1.Young children learn new verbal language more easily than older children. The same is true of learning a new visual language.
2. Young children are learning so many new things successfully, they believe you when you tell them they can do it.
3.They don’t notice all the discrepancies between what they drew and what they see, so they feel successful. Feeling successful makes them willing to keep trying. Trying and practice improve their skills.
By 4 th grade it is harder to begin teaching students to draw from observation. And waiting until high school meets with a lot of apathy, anxiety and resistance.
1.They have experienced failure. So they are fearful they can’t do it. 2.They notice what they drew is not what they see, reinforcing their belief they can’t draw. 3.They don’t want to try something new and fail in front of their peers.
I’ve taught students from age 5 to 75 to draw using the following strategy.
I start with the easiest type of model. Which is, as most of you know….
They are distinctive and easily recognized. When others recognize the image, the artist feels successful and gains confidence. That reduces fear, anxiety and apathy.
What else can reduce fear, anxiety and apathy? Choice in subject matter – reduces opportunities for students to compare skill levels and decide they are no good at art. Creation of a composition – A good composition makes an attractive picture so a weak image is less noticeable.
Don’t draw better than your average student when demonstrating. (unless, perhaps in Art II, III and IV!) Make mistakes when demonstrating so you also can model how to correct mistakes or use them creatively.
When drawing faces, always lead students to identify what they need to observe before letting them start to draw.
People often make mistakes judging the distance between things. They think the eyes are wrong when the problem actually is the nose is too long.
This was the first time this middle school girl tried to draw anything. She was very upset with the eyes, but the problem actually is the too-long nose.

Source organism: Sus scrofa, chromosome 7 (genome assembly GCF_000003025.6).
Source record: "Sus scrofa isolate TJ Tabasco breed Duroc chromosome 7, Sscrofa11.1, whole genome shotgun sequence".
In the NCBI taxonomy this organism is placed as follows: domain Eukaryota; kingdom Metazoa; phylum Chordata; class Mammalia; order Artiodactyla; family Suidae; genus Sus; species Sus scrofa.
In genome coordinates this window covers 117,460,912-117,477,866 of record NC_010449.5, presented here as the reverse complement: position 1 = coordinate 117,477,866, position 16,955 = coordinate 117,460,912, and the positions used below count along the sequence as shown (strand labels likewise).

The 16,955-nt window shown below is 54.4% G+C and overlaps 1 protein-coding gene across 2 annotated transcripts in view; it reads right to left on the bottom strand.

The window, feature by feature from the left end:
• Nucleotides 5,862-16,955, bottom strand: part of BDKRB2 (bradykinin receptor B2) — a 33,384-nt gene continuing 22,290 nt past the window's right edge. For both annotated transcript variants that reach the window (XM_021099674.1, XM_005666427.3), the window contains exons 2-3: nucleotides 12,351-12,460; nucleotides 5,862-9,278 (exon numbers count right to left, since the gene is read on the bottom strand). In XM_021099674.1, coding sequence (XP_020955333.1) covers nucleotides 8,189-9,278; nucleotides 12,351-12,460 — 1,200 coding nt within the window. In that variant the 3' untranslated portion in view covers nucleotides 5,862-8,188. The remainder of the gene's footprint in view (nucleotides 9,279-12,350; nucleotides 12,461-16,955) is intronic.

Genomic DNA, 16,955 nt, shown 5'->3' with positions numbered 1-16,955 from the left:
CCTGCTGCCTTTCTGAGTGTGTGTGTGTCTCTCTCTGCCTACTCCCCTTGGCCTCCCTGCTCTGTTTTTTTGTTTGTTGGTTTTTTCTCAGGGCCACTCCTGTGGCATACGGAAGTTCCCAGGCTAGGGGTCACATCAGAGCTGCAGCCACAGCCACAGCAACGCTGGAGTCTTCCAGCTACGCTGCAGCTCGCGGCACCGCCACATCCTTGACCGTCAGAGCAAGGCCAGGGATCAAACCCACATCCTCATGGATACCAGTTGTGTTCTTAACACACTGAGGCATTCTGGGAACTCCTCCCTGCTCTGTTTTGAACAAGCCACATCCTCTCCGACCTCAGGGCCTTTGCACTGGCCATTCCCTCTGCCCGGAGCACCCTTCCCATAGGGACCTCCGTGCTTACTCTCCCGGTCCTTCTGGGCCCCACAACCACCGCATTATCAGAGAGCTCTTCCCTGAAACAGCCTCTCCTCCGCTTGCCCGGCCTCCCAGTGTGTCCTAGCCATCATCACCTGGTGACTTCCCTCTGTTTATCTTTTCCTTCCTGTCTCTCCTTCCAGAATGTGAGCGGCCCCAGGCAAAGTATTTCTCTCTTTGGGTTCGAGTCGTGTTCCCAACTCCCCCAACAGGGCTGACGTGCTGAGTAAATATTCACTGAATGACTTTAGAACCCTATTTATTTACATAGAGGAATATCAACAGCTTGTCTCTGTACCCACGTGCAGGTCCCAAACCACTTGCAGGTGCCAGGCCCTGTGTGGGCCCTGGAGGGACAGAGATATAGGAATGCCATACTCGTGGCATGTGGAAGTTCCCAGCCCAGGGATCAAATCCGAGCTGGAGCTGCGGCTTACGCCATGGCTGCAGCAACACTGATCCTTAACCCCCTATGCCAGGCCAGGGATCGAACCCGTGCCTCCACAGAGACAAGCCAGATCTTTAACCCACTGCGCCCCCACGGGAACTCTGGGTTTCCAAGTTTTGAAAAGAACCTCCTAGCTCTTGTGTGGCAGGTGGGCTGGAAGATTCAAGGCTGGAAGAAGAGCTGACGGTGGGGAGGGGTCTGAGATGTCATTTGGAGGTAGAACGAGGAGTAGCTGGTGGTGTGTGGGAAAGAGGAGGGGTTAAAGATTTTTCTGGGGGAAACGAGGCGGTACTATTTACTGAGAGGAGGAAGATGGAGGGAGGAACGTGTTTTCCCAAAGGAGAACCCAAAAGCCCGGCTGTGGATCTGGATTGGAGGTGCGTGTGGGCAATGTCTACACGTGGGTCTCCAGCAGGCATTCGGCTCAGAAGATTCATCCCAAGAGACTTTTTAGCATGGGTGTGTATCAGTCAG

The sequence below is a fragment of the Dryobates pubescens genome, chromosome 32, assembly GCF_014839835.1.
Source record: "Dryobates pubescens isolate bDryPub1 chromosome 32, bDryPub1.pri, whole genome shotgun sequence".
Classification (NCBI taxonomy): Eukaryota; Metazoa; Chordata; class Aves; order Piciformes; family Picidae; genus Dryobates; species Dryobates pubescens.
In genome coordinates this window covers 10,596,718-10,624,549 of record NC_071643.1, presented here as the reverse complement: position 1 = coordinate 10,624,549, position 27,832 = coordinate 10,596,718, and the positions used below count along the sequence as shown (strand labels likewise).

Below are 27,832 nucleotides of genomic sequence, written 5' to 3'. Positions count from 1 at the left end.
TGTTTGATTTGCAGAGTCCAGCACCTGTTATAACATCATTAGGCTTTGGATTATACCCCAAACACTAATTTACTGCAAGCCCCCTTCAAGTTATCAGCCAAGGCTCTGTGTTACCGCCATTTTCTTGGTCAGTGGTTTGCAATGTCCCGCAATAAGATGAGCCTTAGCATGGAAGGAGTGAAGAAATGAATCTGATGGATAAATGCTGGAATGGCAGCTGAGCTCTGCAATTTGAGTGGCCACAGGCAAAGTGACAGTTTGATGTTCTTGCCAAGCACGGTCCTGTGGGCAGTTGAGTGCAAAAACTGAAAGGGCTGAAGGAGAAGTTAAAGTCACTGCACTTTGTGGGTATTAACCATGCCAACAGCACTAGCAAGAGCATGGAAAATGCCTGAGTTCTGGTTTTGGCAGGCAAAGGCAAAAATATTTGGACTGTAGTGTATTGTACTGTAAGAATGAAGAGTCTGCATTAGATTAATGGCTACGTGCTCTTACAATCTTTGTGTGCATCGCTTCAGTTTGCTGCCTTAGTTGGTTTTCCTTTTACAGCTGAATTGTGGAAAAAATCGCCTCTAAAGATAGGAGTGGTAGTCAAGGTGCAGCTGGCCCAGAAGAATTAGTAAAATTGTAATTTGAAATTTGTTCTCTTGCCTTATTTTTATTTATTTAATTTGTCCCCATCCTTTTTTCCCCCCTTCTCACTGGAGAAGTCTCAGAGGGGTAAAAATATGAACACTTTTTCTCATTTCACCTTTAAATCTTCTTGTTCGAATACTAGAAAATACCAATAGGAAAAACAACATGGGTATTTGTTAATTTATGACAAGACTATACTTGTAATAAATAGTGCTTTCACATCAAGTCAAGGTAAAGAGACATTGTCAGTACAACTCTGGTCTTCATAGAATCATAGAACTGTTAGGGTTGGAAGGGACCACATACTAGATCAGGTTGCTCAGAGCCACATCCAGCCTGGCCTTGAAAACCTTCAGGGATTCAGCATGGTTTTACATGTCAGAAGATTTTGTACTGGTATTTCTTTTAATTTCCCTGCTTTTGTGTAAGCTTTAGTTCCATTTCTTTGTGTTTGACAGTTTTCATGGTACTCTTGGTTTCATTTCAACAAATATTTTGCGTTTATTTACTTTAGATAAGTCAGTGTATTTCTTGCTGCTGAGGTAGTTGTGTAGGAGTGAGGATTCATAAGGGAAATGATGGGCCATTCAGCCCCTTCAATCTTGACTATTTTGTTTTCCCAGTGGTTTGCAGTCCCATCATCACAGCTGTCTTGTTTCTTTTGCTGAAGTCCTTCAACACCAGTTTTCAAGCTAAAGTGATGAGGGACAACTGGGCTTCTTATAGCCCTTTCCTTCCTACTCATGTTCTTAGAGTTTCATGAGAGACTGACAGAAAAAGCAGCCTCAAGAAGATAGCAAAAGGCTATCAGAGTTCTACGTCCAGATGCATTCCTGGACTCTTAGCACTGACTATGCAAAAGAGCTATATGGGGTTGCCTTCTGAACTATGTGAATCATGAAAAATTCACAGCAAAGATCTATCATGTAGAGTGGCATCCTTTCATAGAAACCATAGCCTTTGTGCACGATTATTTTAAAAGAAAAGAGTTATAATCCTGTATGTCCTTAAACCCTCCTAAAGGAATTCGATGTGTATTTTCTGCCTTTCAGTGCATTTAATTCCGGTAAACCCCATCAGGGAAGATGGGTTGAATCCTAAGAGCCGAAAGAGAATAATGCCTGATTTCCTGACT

I don’t let students trace anything but their own work. Tracing templates and other people’s work teaches students negative things: You can’t draw. Your efforts are not good enough. You can’t learn to draw.
But tracing and repositioning parts of their own drawings saves people of all ages a lot of frustration. It also helps them learn to draw because they see they are not “all wrong”.
Unlike the “proportions of the face” which starts with the outside shape and uses a formula to fill in the features, comparing size, shape and position, works from the inside to the outside, creates a means of measurement allows analysis of the small differences that make each of us unique. and helps people learn to “see”.
The last two slides give info on criteria that help students create pleasing compositions so less skillfully drawn images can make a very attractive picture.
The following are criteria I set for composition, since my students can use only an image of one object in a photo and have to make up the rest of the composition. These criteria pose problems for students to solve, each in their own ways. I used them in almost every assignment. They also help students create unity, balance, emphasis, value structure, rhythm and movement.
Overlap Let things go off the edge of the paper Don’t line things up or stack REPEAT things (shapes, values, patterns, colors, etc.) in different amounts, in different parts of the page. Change them a little so it is not boring. Repeat in Papa Bear, Mama Bear and Baby Bear amounts. Don’t divide the page in half diagonally, vertically or horizontally. - Cross the mid-line. Group objects.